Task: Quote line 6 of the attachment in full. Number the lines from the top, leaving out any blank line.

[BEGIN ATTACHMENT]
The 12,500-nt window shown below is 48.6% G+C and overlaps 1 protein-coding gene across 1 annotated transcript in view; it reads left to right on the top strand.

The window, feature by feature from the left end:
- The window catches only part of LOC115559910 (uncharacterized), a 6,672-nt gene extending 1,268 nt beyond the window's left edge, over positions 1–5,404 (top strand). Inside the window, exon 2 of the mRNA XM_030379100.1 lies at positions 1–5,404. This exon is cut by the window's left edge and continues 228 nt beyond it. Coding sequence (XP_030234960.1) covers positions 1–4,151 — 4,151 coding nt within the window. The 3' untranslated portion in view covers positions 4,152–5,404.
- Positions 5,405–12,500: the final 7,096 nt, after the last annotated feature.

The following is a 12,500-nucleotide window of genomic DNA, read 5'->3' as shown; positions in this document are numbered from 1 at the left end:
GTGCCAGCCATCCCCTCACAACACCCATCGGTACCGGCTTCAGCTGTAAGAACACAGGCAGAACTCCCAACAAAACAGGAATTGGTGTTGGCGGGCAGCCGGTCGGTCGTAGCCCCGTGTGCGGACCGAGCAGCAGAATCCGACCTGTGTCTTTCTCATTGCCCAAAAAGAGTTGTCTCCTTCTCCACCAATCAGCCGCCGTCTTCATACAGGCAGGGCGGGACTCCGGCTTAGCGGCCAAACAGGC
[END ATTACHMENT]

GTGCCAGCCATCCCCTCACAACACCCATCGGTACCGGCTTCAGCTGTAAGAACACAGGCAGAACTCCCAACAAAACAGGAATTGGTGTTGGCGGGCAGCCGGTCGGTCGTAGCCCCGTGTGCGGACCGAGCAGCAGAATCCGACCTGTGTCTTTCTCATTGCCCAAAAAGAGTTGTCTCCTTCTCCACCAATCAGCCGCCGTCTTCATACAGGCAGGGCGGGACTCCGGCTTAGCGGCCAAACAGGC